A new report co-authored by the United Nations’ Food and Agriculture Organization (FAO) and the Organization for Economic Co-operation and Development (OECD) calls on farmers to globally reduce emissions by 6% while also increasing yield by 28% to meet food supply demand.
In the OECD-FAO Agricultural Outlook 2022-2031, researchers write that it will be “very challenging” for countries to reach prior international obligations such as the Zero Hunger target and the Paris Agreement and will require more aggressive government action.
“To achieve the Zero Hunger target while simultaneously keeping agricultural emissions on track to reach the Paris Agreement targets, average global agricultural productivity would need to increase by 28% over the next decade. This is more than triple the increase recorded in the last decade,” the report explains.
“In this Outlook scenario, a 6% decline in direct GHG emissions from agriculture by 2030 is the target. This is half of the 12% reduction in direct GHG emissions the agricultural sector could deliver by 2030, at carbon prices consistent with economy-wide efforts to achieve the 2 degree goal of the Paris Agreement.”
In an emailed statement to True North, Environment Canada touted $550 million in spending over the last year to “support farmers in the fight against climate change” and an incoming “Green Agricultural Plan for Canada.”
In 2020, the Liberal government announced a 30% reduction target below 2020 levels on greenhouse gas emissions in the industry.
“Canada’s fertilizer emissions reduction target does not represent a mandatory reduction in fertilizer use. Instead, actions will focus on improving nitrogen management and optimization of fertilizer use which will not only help to reduce emissions, but can also result in long-term improvements in soil health and water quality,” an Environment Canada spokesperson told True North.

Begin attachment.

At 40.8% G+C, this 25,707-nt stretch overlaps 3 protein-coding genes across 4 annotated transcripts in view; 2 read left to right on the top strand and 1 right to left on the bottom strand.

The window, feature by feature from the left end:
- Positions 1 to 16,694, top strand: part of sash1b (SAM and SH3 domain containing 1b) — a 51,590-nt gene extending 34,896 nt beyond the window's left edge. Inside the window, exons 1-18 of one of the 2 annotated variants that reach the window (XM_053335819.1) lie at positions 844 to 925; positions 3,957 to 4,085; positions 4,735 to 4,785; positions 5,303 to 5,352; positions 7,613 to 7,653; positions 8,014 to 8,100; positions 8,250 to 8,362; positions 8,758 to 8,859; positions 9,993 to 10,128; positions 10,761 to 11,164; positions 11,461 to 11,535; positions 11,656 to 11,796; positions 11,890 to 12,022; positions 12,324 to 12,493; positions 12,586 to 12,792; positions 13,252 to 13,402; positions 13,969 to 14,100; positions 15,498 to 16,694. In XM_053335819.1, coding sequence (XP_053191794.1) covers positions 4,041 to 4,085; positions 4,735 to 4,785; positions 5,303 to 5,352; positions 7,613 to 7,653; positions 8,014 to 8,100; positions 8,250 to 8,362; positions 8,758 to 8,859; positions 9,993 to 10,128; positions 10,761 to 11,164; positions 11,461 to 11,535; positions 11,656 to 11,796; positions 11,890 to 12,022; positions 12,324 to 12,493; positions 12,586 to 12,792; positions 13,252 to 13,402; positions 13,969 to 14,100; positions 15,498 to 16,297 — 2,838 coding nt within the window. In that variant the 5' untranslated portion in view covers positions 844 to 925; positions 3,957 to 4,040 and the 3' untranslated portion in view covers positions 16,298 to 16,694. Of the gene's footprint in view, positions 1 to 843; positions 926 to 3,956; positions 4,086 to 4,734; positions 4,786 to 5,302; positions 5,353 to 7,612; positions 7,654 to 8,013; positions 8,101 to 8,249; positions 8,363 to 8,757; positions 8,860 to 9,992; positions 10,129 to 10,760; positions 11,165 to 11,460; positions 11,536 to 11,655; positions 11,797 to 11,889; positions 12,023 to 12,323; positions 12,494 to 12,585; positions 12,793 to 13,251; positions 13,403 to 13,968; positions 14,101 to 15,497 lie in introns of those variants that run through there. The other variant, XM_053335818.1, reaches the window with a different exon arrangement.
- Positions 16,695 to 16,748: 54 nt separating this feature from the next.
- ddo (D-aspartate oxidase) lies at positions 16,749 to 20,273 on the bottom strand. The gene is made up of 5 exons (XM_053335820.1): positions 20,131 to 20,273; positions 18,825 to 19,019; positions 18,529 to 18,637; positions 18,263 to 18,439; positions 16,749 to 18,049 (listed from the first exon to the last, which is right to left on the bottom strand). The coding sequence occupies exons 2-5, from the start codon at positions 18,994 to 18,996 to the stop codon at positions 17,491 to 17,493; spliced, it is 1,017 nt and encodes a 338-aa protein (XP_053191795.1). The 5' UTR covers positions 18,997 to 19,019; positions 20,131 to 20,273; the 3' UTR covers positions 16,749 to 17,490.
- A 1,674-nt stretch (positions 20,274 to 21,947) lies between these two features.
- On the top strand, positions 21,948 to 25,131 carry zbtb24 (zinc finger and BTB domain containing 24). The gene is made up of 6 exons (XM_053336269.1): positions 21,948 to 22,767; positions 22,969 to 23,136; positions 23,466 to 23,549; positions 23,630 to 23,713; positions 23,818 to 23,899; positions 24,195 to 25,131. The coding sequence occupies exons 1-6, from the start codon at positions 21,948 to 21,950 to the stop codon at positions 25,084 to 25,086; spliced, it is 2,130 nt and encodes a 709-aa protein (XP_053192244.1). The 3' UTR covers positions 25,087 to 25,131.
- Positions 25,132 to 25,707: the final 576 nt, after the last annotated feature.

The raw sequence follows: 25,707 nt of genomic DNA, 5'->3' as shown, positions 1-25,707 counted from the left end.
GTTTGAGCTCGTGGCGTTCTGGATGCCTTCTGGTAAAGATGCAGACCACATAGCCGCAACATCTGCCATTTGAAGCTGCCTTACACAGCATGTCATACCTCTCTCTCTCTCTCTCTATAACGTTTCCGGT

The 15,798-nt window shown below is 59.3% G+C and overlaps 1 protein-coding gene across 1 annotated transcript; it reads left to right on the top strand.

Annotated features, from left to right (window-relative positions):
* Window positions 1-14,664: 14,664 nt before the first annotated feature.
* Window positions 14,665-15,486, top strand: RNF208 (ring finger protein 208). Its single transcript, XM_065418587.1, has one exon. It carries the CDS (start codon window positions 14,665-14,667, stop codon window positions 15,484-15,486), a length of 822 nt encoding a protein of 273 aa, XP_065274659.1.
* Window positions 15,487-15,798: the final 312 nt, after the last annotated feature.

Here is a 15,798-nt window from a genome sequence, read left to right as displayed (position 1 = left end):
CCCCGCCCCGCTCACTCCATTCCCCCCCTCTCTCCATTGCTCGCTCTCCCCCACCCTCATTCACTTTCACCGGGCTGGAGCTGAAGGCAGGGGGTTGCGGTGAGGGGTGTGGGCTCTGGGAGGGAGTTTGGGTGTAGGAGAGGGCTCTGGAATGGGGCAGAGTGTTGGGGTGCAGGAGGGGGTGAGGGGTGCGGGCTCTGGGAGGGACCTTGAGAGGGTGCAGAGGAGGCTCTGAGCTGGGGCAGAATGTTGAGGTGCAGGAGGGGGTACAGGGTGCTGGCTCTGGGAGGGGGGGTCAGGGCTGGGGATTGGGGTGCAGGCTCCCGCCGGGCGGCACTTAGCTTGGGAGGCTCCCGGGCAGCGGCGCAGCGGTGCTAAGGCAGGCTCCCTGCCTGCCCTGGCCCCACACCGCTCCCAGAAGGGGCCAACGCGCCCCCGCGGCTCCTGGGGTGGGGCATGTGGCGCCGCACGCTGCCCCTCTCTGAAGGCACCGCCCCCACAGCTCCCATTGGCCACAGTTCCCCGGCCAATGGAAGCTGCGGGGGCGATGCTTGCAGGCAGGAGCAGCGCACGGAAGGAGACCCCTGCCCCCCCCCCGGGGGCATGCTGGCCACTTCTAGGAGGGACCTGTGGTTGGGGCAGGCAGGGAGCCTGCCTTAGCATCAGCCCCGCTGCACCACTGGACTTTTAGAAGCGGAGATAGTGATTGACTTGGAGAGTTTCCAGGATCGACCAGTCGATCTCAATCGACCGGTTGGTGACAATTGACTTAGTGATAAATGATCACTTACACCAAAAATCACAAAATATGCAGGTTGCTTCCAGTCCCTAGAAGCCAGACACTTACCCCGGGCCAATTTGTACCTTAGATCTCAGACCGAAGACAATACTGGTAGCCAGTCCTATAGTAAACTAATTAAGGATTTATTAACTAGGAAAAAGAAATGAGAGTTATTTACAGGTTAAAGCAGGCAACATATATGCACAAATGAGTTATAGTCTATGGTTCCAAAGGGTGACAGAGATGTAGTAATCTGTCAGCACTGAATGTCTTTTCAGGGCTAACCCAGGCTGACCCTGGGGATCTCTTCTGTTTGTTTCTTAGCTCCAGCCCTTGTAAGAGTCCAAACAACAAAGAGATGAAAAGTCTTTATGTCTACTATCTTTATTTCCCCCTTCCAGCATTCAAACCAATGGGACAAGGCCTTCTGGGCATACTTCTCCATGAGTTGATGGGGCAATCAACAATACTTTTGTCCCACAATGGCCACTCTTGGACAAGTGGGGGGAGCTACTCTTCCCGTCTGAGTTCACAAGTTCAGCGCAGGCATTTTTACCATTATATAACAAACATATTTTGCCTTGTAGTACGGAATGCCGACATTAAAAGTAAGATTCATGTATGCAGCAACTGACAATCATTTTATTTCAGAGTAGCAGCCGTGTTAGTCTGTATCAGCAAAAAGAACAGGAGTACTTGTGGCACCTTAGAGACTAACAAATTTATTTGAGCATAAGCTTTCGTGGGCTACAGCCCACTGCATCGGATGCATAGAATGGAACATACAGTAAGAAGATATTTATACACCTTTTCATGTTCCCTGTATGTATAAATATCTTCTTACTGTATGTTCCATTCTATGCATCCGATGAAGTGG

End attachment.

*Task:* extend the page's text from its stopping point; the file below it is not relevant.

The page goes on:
“The Government of Canada also understands the concerns of producers and how this will affect them. The Government’s approach has always been focused on reducing fertilizer emissions and not a blanket mandatory reduction in fertilizer application rates.”
In their report, researchers did not take into account the impact of supply and demand shocks on commodity prices noting that the scenario did not “demonstrate how consumers are able to afford the increase in food consumption, nor does it provide estimates of investments or public spending needed to raise productivity.”
President of the Western Canadian Wheat Growers Gunter Jochum told True North that the OECD and FAO are taking a “precautionary analysis” instead of taking into account the risk such targets pose to the supply chain or commodities.
“What is the risk if we go ahead with those reductions, regardless of what happens to the market, to food shortages, to supply, etc. So by their own admission, it’s kind of foolish to ask for those reductions, and at the same time for an increase in yield,” said Jochum.
In response to concerns about price and supply shocks, Environment Canada said that the federal plan will maintain or increase yield size.
“For example, approaches that enhance fertilizer efficiency, such as fertilizers containing both nitrification and urease inhibitors have the potential to reduce emissions by 15% to 35%, or the split application of nitrogen fertilizer (at seeding and later in the growing season), could lead to a 5%-20% reduction in GHGs compared to conventional nitrogen fertilizer practices, without negatively affecting yields,” a spokesperson told True North.
To achieve these targets, the OECD and FAO suggest farmers must improve yield through the “more efficient use of all inputs” and a “substitution away from emission intensive inputs” like fertilizer.
“The agriculture sector must manage to do more with less,” said OECD secretary-general Marhias Cormann in a webinar on the report.
As exclusively reported by True North in April, Agriculture Canada singled out grain growers as having the highest “emissions intensity” in the world sparking a backlash.